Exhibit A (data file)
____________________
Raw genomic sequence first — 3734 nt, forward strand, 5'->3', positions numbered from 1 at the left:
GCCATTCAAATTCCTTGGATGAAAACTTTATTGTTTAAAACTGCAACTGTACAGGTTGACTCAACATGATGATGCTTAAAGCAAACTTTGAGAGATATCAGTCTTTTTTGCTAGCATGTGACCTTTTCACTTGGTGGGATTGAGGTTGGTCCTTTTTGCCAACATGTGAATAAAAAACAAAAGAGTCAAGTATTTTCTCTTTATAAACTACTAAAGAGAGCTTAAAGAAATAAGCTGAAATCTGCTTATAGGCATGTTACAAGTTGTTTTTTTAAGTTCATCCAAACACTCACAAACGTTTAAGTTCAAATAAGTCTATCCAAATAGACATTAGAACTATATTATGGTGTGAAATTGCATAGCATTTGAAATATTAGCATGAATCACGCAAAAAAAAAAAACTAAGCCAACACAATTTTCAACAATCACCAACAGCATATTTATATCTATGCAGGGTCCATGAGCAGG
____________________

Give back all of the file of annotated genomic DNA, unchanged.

Raw genomic sequence first — 3734 nt, forward strand, 5'->3', positions numbered from 1 at the left:
GCCATTCAAATTCCTTGGATGAAAACTTTATTGTTTAAAACTGCAACTGTACAGGTTGACTCAACATGATGATGCTTAAAGCAAACTTTGAGAGATATCAGTCTTTTTTGCTAGCATGTGACCTTTTCACTTGGTGGGATTGAGGTTGGTCCTTTTTGCCAACATGTGAATAAAAAACAAAAGAGTCAAGTATTTTCTCTTTATAAACTACTAAAGAGAGCTTAAAGAAATAAGCTGAAATCTGCTTATAGGCATGTTACAAGTTGTTTTTTTAAGTTCATCCAAACACTCACAAACGTTTAAGTTCAAATAAGTCTATCCAAATAGACATTAGAACTATATTATGGTGTGAAATTGCATAGCATTTGAAATATTAGCATGAATCACGCAAAAAAAAAAAACTAAGCCAACACAATTTTCAACAATCACCAACAGCATATTTATATCTATGCAGGGTCCATGAGCAGG